A lot of literature study has been done on the pathogenesis of the ganglions. There are various theories suggested by different authors explaining the cause of the ganglions in the hand and wrist. However, the cause of the flexor tendon sheath ganglion remains unknown . Some authors have suggested that they arise from a localized rupture within the flexor tendon sheath . Nelson et al. suggested a traumatic etiology in the development of the ganglions in half of his patients . In our case also, we could not find a clear association between the previous history of trauma and he subsequent development of the ganglion.
About 5–15% is the involvement of flexor tendon sheath among all the hand and wrist ganglions as mentioned by Nelson et al. . The incidence of flexor tendon sheath ganglion is more common in women as compared with men. De Orsay et al. demonstrated histologically the presence of local neural innervation of the cyst emphasizing that one of the causes of the pain can be neural in nature [5, 6]. Our patient presented with triggering of the digit. The association between the stenozing tenosynovitis (trigger thumb) and the ganglion of the flexor tendon sheath has not been previously reported as such. A variety of treatment modalities have been advocated for ganglions such as massaging, manual compression, aspiration, aspiration and instillation of sclerosing/corticosteroid agents, radiation therapy, and surgical excision and so on [7, 8, 9]. Excision is considered the gold standard modality of treatment because of potential digital nerve injury and high recurrence rates reported with aspiration [10, 11].
A1 pulley ganglion causing trigger thumb is uncommon entity. Thought traditional treatment for this is conservative or aspiration, high recurrence is observed. When it comes to preservation of fine movements such as thumb, aggressive approach involving exploration and excision of cyst gives good functional outcome and reduces chance of recurrence.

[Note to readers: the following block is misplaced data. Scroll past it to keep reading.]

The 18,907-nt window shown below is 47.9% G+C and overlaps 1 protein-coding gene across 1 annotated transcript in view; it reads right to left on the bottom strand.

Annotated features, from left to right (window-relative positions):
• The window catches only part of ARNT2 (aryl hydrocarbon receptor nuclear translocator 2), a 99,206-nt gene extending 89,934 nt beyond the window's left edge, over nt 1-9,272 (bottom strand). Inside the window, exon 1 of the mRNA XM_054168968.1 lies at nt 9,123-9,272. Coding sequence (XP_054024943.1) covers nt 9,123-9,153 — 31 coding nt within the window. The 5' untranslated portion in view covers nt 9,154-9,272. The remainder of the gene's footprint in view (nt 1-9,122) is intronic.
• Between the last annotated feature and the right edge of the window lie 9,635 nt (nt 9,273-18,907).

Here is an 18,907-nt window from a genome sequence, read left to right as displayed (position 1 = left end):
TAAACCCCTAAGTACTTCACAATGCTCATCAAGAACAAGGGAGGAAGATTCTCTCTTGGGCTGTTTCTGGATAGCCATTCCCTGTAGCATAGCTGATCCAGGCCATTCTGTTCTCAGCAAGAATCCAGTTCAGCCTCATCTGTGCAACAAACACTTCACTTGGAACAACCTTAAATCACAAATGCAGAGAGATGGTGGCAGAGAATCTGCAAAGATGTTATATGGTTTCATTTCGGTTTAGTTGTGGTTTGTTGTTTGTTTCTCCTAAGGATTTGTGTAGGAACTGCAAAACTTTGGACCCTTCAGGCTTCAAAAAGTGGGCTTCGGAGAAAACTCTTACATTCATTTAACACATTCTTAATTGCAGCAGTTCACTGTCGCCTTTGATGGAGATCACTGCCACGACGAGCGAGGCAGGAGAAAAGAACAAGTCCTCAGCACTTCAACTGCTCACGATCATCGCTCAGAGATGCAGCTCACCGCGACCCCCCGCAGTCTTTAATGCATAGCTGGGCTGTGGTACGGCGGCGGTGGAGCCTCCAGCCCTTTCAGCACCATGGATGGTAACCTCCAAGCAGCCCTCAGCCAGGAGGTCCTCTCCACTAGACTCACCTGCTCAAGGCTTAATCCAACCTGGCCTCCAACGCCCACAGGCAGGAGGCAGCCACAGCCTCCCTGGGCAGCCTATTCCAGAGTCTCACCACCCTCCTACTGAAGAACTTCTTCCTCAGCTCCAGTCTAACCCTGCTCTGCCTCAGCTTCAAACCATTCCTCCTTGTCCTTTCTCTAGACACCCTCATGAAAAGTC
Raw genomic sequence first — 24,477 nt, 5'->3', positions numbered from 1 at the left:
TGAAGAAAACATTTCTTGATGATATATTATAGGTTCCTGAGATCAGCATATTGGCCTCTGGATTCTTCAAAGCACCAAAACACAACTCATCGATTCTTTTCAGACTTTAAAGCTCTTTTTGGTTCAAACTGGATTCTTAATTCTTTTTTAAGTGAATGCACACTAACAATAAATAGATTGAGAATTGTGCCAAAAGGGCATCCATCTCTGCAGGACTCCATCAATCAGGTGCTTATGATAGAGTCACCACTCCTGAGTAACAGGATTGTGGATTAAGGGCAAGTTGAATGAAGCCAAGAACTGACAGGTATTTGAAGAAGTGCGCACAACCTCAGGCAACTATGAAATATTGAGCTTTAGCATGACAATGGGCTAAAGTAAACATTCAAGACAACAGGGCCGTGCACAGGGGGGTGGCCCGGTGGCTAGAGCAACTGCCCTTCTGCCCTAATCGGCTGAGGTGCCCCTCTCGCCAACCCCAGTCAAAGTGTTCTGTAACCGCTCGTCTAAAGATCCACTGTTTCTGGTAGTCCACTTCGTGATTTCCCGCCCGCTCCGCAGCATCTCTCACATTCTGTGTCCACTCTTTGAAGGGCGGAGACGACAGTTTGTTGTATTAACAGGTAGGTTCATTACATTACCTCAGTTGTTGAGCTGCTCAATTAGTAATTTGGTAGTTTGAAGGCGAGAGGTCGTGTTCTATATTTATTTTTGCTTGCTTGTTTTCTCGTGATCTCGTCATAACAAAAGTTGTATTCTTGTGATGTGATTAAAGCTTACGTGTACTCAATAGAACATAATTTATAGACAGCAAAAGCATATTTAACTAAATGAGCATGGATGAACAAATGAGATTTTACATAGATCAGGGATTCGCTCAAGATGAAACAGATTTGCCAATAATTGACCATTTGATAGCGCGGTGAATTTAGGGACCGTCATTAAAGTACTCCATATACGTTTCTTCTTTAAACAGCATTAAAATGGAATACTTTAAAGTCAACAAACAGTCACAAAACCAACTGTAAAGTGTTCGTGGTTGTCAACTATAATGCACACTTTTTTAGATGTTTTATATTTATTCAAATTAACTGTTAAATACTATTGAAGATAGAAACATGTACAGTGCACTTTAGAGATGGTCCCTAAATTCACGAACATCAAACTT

The recurrence rate of flexor tendon sheath ganglion following aspiration technique has been variously reported up to 60%. Effective treatment lies in surgical excision and recurrence can be avoided by excising whole cyst. Though uncommon, ganglion cyst must be kept in consideration for treatment of trigger finger.
1. Barnes WE, Larsen RD, Posch JL. Review of ganglia of the hand and wrist with analysis of surgical treatment. Plast Reconstr Surg 1964;34:570-8.
2. Herrington JL Jr., Edwards LW. Ganglion cysts arising in unusual locations. Ann Surg 1955;142:900-3.
3. Abe Y, Watson HK, Renaud S. Flexor tendon sheath ganglion: Analysis of 128 cases. Hand Surg 2004;9:1-4.
4. Nelson CL, Sawmiller S, Phalen GS. Ganglions of the wrist and hand. J Bone Joint Surg Am 1972;54:1459-64.
5. Chopra A, Rowbotham EL, Grainger AJ. Radiological intervention of the hand and wrist. Br J Radiol 2016;89:20150373.
6. Ralph H, Mecray PM Jr., Ferguson LK. Pathology and treatment of ganglion. Am J Surg 1937;36:313-9.
7. Lyle FM. Radiation treatment of ganglia of the wrist and hand. J Bone Joint Surg 1941;23:162-3.
8. Carp L. A study of ganglion with especial reference to treatment. Surg Gynecol Obstet 1928;47:460-7.
9. Richman JA, Gelberman RH, Engber WD, Salamon PB, Bean DJ. Ganglions of the wrist and digits: Results of treatment by aspiration and cyst wall puncture. J Hand Surg 1987;12:1041-3.
10. Jung K, Choi H, Kim J. Ganglion of the flexor tendon sheath between A1 pulley and A2 pulley. J Korean Soc Microsurg 2014;23:29-32.
11. Gil JA, Hresko AM, Weiss AP. Current concepts in the management of trigger finger in adults. J Am Acad Orthop Surg 2020;28:e642-50.
|Dr. Warid Altaf||Dr. Dheeraj Attarde||Dr. Parag Sancheti
||Dr. Ashok Shyam|
|How to Cite This Article: Altaf W, Attarde D, Sancheti P, Shyam A. Triggering of Thumb by a Ganglion Cyst of the Flexor Tendon Sheath at A1 Pulley: A Case Report. Journal of Orthopaedic Case Reports 2021 March;11(3): 10-12.|
[Full Text HTML] [Full Text PDF] [XML]
Dear Reader, We are very excited about New Features in JOCR. Please do let us know what you think by Clicking on the Sliding “Feedback Form” button on the <<< left of the page or sending a mail to us at email@example.com